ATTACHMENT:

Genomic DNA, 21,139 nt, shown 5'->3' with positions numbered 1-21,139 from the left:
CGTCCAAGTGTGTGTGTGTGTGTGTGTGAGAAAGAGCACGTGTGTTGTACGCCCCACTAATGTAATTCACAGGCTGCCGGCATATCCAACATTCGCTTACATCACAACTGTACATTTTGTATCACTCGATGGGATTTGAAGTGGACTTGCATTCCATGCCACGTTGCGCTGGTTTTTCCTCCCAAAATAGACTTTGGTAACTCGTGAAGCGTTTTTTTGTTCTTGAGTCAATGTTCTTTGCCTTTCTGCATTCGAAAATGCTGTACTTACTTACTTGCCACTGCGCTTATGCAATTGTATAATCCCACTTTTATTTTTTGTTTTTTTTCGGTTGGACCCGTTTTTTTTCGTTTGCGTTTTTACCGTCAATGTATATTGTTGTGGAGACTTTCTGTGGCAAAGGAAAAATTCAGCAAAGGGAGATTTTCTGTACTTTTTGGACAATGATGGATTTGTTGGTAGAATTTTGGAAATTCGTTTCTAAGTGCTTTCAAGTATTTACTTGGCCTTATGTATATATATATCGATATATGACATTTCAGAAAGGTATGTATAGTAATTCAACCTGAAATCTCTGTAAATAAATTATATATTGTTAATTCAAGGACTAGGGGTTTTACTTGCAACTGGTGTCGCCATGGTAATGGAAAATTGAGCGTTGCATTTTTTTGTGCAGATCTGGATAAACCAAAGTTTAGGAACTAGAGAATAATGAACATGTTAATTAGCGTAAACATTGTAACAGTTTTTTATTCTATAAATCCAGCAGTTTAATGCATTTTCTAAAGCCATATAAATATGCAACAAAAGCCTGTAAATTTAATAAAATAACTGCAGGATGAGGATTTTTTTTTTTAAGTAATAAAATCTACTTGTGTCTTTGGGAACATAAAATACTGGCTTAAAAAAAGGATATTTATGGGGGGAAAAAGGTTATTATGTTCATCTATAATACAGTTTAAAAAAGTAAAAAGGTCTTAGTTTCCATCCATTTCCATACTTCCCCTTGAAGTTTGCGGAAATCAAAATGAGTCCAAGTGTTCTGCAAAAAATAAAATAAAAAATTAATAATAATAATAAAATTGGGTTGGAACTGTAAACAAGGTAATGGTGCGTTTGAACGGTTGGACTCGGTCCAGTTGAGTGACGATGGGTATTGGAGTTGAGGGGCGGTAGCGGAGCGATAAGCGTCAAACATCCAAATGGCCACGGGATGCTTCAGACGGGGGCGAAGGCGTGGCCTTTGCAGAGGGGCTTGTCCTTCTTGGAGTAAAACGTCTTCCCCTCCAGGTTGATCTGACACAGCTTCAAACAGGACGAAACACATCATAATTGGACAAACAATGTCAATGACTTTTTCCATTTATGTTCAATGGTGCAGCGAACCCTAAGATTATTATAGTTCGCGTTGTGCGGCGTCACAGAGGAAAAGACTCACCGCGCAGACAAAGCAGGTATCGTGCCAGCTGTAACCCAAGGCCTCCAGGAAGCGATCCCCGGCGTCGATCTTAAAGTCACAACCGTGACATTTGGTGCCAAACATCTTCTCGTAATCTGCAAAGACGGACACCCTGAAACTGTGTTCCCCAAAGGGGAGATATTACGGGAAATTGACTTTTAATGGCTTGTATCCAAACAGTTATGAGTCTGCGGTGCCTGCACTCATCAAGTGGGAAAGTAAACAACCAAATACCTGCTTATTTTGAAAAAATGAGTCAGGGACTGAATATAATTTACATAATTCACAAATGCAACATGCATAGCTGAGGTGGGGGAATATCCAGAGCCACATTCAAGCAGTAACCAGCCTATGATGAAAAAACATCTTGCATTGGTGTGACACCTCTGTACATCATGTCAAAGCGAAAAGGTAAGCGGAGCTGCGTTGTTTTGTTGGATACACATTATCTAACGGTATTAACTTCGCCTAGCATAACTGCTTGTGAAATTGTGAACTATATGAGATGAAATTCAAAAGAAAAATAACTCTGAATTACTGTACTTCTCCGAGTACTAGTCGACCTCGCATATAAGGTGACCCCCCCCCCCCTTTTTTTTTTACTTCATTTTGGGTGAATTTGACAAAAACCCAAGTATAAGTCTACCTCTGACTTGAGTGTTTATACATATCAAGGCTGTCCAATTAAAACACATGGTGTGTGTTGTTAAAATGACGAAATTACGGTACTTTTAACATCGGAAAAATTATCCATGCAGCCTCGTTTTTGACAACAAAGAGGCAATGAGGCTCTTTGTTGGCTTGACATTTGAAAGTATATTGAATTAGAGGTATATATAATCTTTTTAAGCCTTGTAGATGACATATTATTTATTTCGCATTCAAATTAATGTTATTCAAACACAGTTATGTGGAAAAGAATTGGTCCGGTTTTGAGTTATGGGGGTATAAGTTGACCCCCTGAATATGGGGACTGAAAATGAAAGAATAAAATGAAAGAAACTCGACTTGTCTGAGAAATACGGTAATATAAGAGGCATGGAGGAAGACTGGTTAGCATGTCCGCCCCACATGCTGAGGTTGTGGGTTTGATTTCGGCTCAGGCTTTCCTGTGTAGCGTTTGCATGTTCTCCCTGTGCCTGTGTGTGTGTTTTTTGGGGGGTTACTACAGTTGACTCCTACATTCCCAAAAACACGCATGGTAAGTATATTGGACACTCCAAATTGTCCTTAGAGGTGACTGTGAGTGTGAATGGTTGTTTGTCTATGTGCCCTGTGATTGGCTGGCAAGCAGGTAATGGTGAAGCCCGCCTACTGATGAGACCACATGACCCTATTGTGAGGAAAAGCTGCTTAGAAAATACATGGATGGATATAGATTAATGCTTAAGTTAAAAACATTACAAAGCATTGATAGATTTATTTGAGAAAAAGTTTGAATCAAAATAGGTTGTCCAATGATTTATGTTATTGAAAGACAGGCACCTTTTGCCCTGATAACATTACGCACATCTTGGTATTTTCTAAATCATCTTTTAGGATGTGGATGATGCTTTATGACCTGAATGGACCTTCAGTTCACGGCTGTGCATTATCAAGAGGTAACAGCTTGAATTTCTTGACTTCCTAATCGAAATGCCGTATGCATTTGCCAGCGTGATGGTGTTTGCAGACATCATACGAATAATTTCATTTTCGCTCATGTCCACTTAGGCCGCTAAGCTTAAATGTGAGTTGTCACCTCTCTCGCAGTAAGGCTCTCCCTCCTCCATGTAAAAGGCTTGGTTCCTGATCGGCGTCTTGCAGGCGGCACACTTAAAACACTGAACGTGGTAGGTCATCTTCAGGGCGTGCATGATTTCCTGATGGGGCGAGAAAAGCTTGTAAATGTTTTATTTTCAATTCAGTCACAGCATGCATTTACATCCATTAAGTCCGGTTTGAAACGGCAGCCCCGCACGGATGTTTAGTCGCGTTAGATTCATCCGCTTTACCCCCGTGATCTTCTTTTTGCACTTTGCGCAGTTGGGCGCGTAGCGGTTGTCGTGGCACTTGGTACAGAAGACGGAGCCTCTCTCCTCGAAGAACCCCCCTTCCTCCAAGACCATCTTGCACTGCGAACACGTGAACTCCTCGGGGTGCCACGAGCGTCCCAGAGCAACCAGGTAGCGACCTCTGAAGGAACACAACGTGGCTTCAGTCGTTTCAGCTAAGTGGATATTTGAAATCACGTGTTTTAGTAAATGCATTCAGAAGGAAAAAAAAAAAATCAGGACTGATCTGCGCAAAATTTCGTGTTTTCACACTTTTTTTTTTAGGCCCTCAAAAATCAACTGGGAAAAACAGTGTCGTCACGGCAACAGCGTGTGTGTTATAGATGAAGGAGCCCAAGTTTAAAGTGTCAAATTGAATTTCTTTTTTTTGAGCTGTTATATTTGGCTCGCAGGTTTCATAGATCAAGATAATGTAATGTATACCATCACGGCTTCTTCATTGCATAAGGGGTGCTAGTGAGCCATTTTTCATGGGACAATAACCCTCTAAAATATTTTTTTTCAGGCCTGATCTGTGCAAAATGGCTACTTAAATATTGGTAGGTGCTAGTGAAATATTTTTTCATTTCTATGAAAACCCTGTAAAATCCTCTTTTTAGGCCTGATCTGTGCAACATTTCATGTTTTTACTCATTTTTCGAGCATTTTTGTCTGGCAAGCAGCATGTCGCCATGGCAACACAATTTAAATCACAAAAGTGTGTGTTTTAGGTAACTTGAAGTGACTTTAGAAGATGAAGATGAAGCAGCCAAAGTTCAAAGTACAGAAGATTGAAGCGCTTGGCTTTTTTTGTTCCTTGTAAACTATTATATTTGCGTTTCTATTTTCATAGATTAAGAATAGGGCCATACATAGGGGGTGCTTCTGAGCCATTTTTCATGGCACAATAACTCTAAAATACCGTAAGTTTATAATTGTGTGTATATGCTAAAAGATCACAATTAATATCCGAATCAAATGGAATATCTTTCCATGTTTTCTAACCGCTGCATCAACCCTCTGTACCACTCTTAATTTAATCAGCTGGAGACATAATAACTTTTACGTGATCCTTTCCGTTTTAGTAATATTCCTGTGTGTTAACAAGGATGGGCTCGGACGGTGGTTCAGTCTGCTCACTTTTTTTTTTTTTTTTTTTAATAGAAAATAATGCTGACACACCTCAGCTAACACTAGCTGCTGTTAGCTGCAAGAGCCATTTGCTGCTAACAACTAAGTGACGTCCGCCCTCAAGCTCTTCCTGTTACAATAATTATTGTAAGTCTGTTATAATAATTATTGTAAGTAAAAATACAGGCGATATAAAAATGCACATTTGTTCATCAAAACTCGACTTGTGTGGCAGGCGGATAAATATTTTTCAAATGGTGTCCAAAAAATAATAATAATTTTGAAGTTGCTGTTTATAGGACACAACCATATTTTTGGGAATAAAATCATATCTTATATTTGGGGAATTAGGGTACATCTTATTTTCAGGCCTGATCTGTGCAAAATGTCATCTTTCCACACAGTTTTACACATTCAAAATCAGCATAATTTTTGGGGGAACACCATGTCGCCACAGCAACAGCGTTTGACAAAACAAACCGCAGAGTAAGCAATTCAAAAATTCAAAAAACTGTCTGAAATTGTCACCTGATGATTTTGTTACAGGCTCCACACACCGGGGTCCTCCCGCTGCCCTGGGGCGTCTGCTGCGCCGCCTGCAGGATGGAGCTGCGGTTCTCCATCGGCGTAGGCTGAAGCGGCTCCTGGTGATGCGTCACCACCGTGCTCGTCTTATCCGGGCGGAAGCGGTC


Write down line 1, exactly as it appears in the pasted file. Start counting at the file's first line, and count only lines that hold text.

Genomic DNA, 21,139 nt, shown 5'->3' with positions numbered 1-21,139 from the left: